Let’s get more funding from the State. I don’t think anybody disagrees that we should have school counselors, school nurses, in every single building. This is an opportunity to use this position to amplify that need, but let’s also talk about, “How can we do a better job of building community?” because that’s what PTA should be about. It shouldn’t be about paying for staff positions. It should be about having events, getting to know each other. There’s no reason why we can’t — as a broader community — get excited about that idea.
3. Rainier Beach High School Student, FATIMA KABBA: How can you as a school board director slow down gentrification in this neighborhood and make it easy for youth of the South End to access resources?
VIVIAN SONG MARITZ: We’re going to redevelop this community and get supermarkets or small businesses into this community and make more housing. That sounds attractive. The problem is how it’s being done. It’s being done in a way to push existing residents out. I think as a school board director, I would pay really close attention to what kind of development is happening in these neighborhoods. Does it truly serve those communities?
Somebody was mentioning to me that there was affordable housing being built near Concord Elementary School. Knowing that that is in close proximity to an elementary school, as a school board director I would want to understand: Is that a plus or a negative for that community? Are they excited about this project or not excited about this project? I would engage city leaders as they go through the approval processes for these projects and help them understand the perspective of families.
I think we can demand from real estate developers that they are putting in resources for young people. I actually just signed up my daughter for something called Coyote Central. How can we get that across the city? As people are building buildings, are they making spaces for youth programs, and the kind of youth programs that our youth leaders want?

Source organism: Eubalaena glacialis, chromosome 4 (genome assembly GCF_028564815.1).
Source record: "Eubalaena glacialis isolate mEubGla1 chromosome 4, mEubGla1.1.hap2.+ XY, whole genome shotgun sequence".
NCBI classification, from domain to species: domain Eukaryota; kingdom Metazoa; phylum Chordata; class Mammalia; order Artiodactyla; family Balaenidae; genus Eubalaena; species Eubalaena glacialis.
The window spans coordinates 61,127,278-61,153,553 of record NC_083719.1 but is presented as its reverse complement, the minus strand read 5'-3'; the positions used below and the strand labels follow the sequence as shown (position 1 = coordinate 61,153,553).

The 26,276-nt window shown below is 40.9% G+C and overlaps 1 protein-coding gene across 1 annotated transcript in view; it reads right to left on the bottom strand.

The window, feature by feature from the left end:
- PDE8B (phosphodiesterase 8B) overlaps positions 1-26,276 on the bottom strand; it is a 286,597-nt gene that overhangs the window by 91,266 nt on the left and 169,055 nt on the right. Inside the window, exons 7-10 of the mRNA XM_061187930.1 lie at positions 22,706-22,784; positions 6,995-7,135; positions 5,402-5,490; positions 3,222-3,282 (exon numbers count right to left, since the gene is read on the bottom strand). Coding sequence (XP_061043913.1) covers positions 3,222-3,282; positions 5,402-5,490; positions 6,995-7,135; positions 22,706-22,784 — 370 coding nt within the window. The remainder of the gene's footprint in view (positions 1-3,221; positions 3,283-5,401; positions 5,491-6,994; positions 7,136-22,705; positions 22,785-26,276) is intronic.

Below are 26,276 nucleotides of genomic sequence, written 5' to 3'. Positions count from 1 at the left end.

4. Graham Hill Elementary Teacher, BETHANY COOPER: You will represent a single district but sit on the board working for all Seattle students and families. How are you prepared to stand up to voices that advocate for narrow interests when they conflict with the pursuit of greater equity district-wide?
VIVIAN SONG MARITZ: I feel very prepared, because if I’m elected, I will have been elected by the entire City of Seattle, not just District 4 voters. This was an intentional setup of the election, to ensure that even though you are representing the district, you’re truly representing the entire city, and the entire school district. When I’m making decisions, it is abundantly clear in my mind that I’m representing the entire district.
Are there narrow interests? Yes, I see them played out all over social media. I’ve had conversations with parents about very narrow interests. At the end of the day, I’m here to serve the entire district. I’m here to serve students furthest from educational justice, because that is the right thing, a moral thing to be doing as a school board director.
5. Washington Building Leaders of Change (WA-BLOC): Following the removal of School Resource Officers in June of 2020, students and youth-led organizations outlined 3 other ongoing demands:
1. Implement more restorative justice in schools.
2. Provide more access to Black and brown mental health counselors and social workers.
3. Develop capacity for widespread ethnic studies.
How do you plan to address these demands and align with the movement to divest from punitive practices and policing in schools?